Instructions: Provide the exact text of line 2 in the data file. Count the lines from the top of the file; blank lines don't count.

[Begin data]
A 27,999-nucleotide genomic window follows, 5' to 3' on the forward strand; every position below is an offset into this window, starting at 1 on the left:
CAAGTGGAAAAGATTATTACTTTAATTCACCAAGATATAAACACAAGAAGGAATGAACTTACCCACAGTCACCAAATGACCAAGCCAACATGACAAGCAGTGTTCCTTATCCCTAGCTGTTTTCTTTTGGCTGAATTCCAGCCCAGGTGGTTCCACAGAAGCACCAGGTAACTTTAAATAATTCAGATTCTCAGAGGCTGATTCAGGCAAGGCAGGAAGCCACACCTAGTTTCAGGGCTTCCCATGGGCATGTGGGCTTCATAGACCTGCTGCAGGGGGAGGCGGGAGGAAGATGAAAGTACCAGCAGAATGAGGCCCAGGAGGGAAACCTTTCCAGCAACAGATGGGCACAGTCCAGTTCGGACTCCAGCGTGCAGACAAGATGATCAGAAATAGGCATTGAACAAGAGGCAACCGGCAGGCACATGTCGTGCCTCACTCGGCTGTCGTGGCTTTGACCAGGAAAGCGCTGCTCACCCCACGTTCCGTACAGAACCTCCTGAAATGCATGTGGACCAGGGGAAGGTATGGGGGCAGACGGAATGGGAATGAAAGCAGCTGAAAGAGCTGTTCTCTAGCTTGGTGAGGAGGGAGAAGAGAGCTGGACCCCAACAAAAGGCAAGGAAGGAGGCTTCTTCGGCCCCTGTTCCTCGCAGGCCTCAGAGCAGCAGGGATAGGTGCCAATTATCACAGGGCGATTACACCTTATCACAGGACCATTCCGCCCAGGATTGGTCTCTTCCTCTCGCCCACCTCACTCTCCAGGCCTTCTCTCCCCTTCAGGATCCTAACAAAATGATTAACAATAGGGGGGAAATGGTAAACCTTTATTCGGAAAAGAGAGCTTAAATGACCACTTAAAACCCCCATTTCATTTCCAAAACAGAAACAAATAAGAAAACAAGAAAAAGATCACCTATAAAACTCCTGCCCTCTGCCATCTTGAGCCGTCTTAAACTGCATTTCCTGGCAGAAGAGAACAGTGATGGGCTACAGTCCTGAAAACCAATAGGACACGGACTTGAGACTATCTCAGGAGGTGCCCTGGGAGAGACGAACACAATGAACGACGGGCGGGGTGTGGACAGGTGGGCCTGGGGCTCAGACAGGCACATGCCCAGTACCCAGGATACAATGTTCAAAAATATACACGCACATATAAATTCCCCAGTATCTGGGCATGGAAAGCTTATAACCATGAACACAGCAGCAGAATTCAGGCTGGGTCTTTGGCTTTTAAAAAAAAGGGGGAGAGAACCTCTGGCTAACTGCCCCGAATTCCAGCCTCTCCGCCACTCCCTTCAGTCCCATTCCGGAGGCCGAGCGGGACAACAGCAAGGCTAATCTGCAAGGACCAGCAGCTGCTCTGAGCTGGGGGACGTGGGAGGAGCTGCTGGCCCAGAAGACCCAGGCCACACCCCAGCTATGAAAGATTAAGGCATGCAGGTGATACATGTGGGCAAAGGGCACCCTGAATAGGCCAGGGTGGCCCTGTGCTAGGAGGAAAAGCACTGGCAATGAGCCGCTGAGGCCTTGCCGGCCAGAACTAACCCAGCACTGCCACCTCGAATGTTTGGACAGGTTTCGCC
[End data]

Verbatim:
CAAGTGGAAAAGATTATTACTTTAATTCACCAAGATATAAACACAAGAAGGAATGAACTTACCCACAGTCACCAAATGACCAAGCCAACATGACAAGCAGTGTTCCTTATCCCTAGCTGTTTTCTTTTGGCTGAATTCCAGCCCAGGTGGTTCCACAGAAGCACCAGGTAACTTTAAATAATTCAGATTCTCAGAGGCTGATTCAGGCAAGGCAGGAAGCCACACCTAGTTTCAGGGCTTCCCATGGGCATGTGGGCTTCATAGACCTGCTGCAGGGGGAGGCGGGAGGAAGATGAAAGTACCAGCAGAATGAGGCCCAGGAGGGAAACCTTTCCAGCAACAGATGGGCACAGTCCAGTTCGGACTCCAGCGTGCAGACAAGATGATCAGAAATAGGCATTGAACAAGAGGCAACCGGCAGGCACATGTCGTGCCTCACTCGGCTGTCGTGGCTTTGACCAGGAAAGCGCTGCTCACCCCACGTTCCGTACAGAACCTCCTGAAATGCATGTGGACCAGGGGAAGGTATGGGGGCAGACGGAATGGGAATGAAAGCAGCTGAAAGAGCTGTTCTCTAGCTTGGTGAGGAGGGAGAAGAGAGCTGGACCCCAACAAAAGGCAAGGAAGGAGGCTTCTTCGGCCCCTGTTCCTCGCAGGCCTCAGAGCAGCAGGGATAGGTGCCAATTATCACAGGGCGATTACACCTTATCACAGGACCATTCCGCCCAGGATTGGTCTCTTCCTCTCGCCCACCTCACTCTCCAGGCCTTCTCTCCCCTTCAGGATCCTAACAAAATGATTAACAATAGGGGGGAAATGGTAAACCTTTATTCGGAAAAGAGAGCTTAAATGACCACTTAAAACCCCCATTTCATTTCCAAAACAGAAACAAATAAGAAAACAAGAAAAAGATCACCTATAAAACTCCTGCCCTCTGCCATCTTGAGCCGTCTTAAACTGCATTTCCTGGCAGAAGAGAACAGTGATGGGCTACAGTCCTGAAAACCAATAGGACACGGACTTGAGACTATCTCAGGAGGTGCCCTGGGAGAGACGAACACAATGAACGACGGGCGGGGTGTGGACAGGTGGGCCTGGGGCTCAGACAGGCACATGCCCAGTACCCAGGATACAATGTTCAAAAATATACACGCACATATAAATTCCCCAGTATCTGGGCATGGAAAGCTTATAACCATGAACACAGCAGCAGAATTCAGGCTGGGTCTTTGGCTTTTAAAAAAAAGGGGGAGAGAACCTCTGGCTAACTGCCCCGAATTCCAGCCTCTCCGCCACTCCCTTCAGTCCCATTCCGGAGGCCGAGCGGGACAACAGCAAGGCTAATCTGCAAGGACCAGCAGCTGCTCTGAGCTGGGGGACGTGGGAGGAGCTGCTGGCCCAGAAGACCCAGGCCACACCCCAGCTATGAAAGATTAAGGCATGCAGGTGATACATGTGGGCAAAGGGCACCCTGAATAGGCCAGGGTGGCCCTGTGCTAGGAGGAAAAGCACTGGCAATGAGCCGCTGAGGCCTTGCCGGCCAGAACTAACCCAGCACTGCCACCTCGAATGTTTGGACAGGTTTCGCC